-while both utilize tackwork, dsd are more often patterned at the bottom vs wulas are normally dispersed thru carving
-both feature the nice trimmed cuff look, but dsd will offer a short cut (non cuff) option on premier line whereas wula special pieces are typically only fur cuff
-rope: dsd offers wider variery of patterned rope than Wula, tho recently wula has been introducing more drums with rope other than black.
-rope used by both is poly with a poly core, tho wula poly core is woven and dsd poly core is not. wula is asvertised as 5.5mm and dsd is at 5mm. having used both i havent noticed huge differences in performance.
-hitches: dsd offers extended hitches or a double laced bittom hitch in different colors which wula does not, wulas typically are run with standard hitches in black
-rings: dsd has a few options including the shiny stainless rings or the powder colored rings.
-carving styles, in my opinion wula djembes are more ornate on design than dsds. (on avg).
-sometimes premier line drums will have a rope wrap which is not offered by Wula.

3. Skins-- both appear to use high quality attractive goat skins in general. dsd offers premier line in calf which is not as common with wula special pieces

4. Price. Wula tiers their special piece options (SP1, SP2, SP3, SP4) based on the amount of carving in drum, SP1s include carves top bowls which dsd typically will not (infrequently theyll show up in dsd). they vary the pricing on these, vs dsd ive found the premier line pricing to have less variation across different levels of carving. in general if you wait for right time ive found you can get good deals on wula via sales, coupons or bargain deals for blemishes. also, wula now offers free shipping where dsd does not.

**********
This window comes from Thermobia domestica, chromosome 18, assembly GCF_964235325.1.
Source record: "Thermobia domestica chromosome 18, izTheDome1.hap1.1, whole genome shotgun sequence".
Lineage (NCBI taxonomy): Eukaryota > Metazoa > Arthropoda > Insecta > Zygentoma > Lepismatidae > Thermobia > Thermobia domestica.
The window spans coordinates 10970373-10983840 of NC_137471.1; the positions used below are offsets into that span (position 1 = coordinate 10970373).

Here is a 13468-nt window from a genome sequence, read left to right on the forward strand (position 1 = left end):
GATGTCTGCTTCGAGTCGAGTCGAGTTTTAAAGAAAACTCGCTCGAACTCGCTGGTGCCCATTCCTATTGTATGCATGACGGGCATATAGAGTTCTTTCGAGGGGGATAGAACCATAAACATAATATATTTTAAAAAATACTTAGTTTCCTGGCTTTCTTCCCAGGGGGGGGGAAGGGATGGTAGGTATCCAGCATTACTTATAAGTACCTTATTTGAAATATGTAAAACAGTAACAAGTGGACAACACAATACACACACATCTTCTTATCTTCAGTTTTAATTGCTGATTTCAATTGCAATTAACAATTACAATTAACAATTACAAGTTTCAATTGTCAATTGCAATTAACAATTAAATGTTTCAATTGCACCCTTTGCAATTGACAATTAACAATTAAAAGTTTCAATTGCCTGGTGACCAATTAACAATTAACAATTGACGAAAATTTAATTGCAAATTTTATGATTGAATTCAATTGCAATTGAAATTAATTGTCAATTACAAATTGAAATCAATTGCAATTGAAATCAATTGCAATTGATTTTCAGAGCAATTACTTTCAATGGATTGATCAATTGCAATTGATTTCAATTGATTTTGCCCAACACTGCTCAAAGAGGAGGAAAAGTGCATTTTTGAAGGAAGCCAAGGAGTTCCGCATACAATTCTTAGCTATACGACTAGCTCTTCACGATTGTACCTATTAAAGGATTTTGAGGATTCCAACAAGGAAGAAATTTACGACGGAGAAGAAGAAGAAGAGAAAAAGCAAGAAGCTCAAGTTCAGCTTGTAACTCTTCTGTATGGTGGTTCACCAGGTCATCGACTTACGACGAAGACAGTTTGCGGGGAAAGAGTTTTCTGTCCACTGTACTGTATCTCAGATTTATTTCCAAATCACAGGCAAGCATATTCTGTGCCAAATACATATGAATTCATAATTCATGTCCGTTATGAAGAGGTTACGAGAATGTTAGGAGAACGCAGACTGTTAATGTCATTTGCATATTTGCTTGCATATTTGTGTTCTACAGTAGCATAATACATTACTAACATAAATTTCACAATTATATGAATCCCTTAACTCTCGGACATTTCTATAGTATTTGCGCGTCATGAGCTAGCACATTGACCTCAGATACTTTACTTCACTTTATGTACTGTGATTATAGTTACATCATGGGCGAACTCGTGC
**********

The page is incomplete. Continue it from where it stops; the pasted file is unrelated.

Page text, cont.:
5. lastly, country of origin. Wula offers Guinea djembes exclusively where DSD offers djembes from mostly Guinea and Ivory Coast right now, but their was a time years ago where Mali and Senegal djembes were frequently on the website
"drumskull drums does not stock Wula shells"

I trust that you know, being from the same town as DS :)
Perhaps I mistook the post I saw.
Maybe it said Wula are from Guinea and DS are from Guinea and Mali.
But as I recall, it said DS uses Wula shells as well as shells from Mali.
If so, it's possible the post was from a long time ago and they have different sources now.

I feel bad for posting misinfo and will edit the post, thanks for catching that and mentioning it.
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By the kid
There was a certain level of rivalary between the companies when they posted on the same thread. Don't think they sharing product.

instrument-building-and-repair-f3/guine ... t2407.html

Another discussion happened over the tacked versus glued rubber bottom. That got heated but i though wula was in the wrong really as they stated a tack does not produce cracks in a shell. Tell that to my old Djalla. It would be nice if tacks didn't affect wood but they do.
I like the look of the cassia, hare and djalla, i think they are beautiful. I do not know how they differ as to sound. How does that work? what do the different woods, in general, sound like.

There used to be a smaller company that made mali shells, it was like roots or rooty or somethign... the guy posted here. any idea what that was?